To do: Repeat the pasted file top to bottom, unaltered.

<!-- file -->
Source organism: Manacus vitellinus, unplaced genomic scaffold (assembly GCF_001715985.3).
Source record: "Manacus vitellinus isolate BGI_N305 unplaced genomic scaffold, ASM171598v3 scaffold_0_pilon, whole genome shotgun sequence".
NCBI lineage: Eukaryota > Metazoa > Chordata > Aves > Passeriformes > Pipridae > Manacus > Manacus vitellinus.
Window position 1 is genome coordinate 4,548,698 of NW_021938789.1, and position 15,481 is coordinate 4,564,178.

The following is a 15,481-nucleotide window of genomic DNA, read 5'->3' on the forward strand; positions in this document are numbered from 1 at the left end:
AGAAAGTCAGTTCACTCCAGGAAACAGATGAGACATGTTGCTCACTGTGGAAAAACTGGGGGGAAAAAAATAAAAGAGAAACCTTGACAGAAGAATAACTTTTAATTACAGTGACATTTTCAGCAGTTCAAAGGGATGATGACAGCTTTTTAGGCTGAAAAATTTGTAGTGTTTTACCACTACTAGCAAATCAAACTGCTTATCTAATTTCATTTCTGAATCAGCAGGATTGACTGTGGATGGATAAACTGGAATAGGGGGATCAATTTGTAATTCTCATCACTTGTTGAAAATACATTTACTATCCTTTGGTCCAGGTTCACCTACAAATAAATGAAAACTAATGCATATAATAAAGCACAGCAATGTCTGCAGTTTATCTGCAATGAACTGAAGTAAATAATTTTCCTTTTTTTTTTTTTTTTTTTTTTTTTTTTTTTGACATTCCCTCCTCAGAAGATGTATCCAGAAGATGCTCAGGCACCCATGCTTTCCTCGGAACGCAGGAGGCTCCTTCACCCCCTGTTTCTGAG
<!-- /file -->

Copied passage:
Source organism: Manacus vitellinus, unplaced genomic scaffold (assembly GCF_001715985.3).
Source record: "Manacus vitellinus isolate BGI_N305 unplaced genomic scaffold, ASM171598v3 scaffold_0_pilon, whole genome shotgun sequence".
NCBI lineage: Eukaryota > Metazoa > Chordata > Aves > Passeriformes > Pipridae > Manacus > Manacus vitellinus.
Window position 1 is genome coordinate 4,548,698 of NW_021938789.1, and position 15,481 is coordinate 4,564,178.

The following is a 15,481-nucleotide window of genomic DNA, read 5'->3' on the forward strand; positions in this document are numbered from 1 at the left end:
AGAAAGTCAGTTCACTCCAGGAAACAGATGAGACATGTTGCTCACTGTGGAAAAACTGGGGGGAAAAAAATAAAAGAGAAACCTTGACAGAAGAATAACTTTTAATTACAGTGACATTTTCAGCAGTTCAAAGGGATGATGACAGCTTTTTAGGCTGAAAAATTTGTAGTGTTTTACCACTACTAGCAAATCAAACTGCTTATCTAATTTCATTTCTGAATCAGCAGGATTGACTGTGGATGGATAAACTGGAATAGGGGGATCAATTTGTAATTCTCATCACTTGTTGAAAATACATTTACTATCCTTTGGTCCAGGTTCACCTACAAATAAATGAAAACTAATGCATATAATAAAGCACAGCAATGTCTGCAGTTTATCTGCAATGAACTGAAGTAAATAATTTTCCTTTTTTTTTTTTTTTTTTTTTTTTTTTTTTTGACATTCCCTCCTCAGAAGATGTATCCAGAAGATGCTCAGGCACCCATGCTTTCCTCGGAACGCAGGAGGCTCCTTCACCCCCTGTTTCTGAG